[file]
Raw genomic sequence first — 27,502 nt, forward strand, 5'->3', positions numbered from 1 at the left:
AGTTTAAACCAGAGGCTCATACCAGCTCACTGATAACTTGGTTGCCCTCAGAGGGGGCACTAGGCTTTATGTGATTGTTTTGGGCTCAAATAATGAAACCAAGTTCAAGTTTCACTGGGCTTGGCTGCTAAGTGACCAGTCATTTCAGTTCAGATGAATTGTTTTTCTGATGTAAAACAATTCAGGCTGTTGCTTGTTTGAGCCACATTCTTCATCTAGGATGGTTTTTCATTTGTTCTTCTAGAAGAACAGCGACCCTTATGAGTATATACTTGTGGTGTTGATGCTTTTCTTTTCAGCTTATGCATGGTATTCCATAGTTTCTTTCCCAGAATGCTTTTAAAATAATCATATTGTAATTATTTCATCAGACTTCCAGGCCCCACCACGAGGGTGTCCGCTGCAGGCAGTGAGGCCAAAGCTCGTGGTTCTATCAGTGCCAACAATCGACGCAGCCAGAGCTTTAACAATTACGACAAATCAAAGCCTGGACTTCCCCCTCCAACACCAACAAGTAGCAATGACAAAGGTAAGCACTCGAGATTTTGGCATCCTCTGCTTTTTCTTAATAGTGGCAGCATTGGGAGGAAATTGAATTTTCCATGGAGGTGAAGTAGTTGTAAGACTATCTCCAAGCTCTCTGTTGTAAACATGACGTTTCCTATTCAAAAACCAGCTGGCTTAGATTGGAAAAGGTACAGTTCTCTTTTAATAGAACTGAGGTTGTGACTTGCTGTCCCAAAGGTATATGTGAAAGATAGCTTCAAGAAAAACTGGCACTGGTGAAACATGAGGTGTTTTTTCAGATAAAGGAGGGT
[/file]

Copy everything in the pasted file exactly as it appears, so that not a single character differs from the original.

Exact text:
Raw genomic sequence first — 27,502 nt, forward strand, 5'->3', positions numbered from 1 at the left:
AGTTTAAACCAGAGGCTCATACCAGCTCACTGATAACTTGGTTGCCCTCAGAGGGGGCACTAGGCTTTATGTGATTGTTTTGGGCTCAAATAATGAAACCAAGTTCAAGTTTCACTGGGCTTGGCTGCTAAGTGACCAGTCATTTCAGTTCAGATGAATTGTTTTTCTGATGTAAAACAATTCAGGCTGTTGCTTGTTTGAGCCACATTCTTCATCTAGGATGGTTTTTCATTTGTTCTTCTAGAAGAACAGCGACCCTTATGAGTATATACTTGTGGTGTTGATGCTTTTCTTTTCAGCTTATGCATGGTATTCCATAGTTTCTTTCCCAGAATGCTTTTAAAATAATCATATTGTAATTATTTCATCAGACTTCCAGGCCCCACCACGAGGGTGTCCGCTGCAGGCAGTGAGGCCAAAGCTCGTGGTTCTATCAGTGCCAACAATCGACGCAGCCAGAGCTTTAACAATTACGACAAATCAAAGCCTGGACTTCCCCCTCCAACACCAACAAGTAGCAATGACAAAGGTAAGCACTCGAGATTTTGGCATCCTCTGCTTTTTCTTAATAGTGGCAGCATTGGGAGGAAATTGAATTTTCCATGGAGGTGAAGTAGTTGTAAGACTATCTCCAAGCTCTCTGTTGTAAACATGACGTTTCCTATTCAAAAACCAGCTGGCTTAGATTGGAAAAGGTACAGTTCTCTTTTAATAGAACTGAGGTTGTGACTTGCTGTCCCAAAGGTATATGTGAAAGATAGCTTCAAGAAAAACTGGCACTGGTGAAACATGAGGTGTTTTTTCAGATAAAGGAGGGT